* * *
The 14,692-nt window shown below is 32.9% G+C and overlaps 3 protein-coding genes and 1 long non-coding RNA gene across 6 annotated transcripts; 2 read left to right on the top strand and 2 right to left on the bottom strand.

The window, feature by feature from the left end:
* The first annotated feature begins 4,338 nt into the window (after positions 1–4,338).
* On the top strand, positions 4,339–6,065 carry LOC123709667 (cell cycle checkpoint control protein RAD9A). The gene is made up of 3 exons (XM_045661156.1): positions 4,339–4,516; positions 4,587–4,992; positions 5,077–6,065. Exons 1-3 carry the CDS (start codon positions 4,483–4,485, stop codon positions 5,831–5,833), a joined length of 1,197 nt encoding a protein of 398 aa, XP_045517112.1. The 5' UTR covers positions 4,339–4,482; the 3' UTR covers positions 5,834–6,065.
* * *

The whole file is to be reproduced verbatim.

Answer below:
The 14,692-nt window shown below is 32.9% G+C and overlaps 3 protein-coding genes and 1 long non-coding RNA gene across 6 annotated transcripts; 2 read left to right on the top strand and 2 right to left on the bottom strand.

The window, feature by feature from the left end:
* The first annotated feature begins 4,338 nt into the window (after positions 1–4,338).
* On the top strand, positions 4,339–6,065 carry LOC123709667 (cell cycle checkpoint control protein RAD9A). The gene is made up of 3 exons (XM_045661156.1): positions 4,339–4,516; positions 4,587–4,992; positions 5,077–6,065. Exons 1-3 carry the CDS (start codon positions 4,483–4,485, stop codon positions 5,831–5,833), a joined length of 1,197 nt encoding a protein of 398 aa, XP_045517112.1. The 5' UTR covers positions 4,339–4,482; the 3' UTR covers positions 5,834–6,065.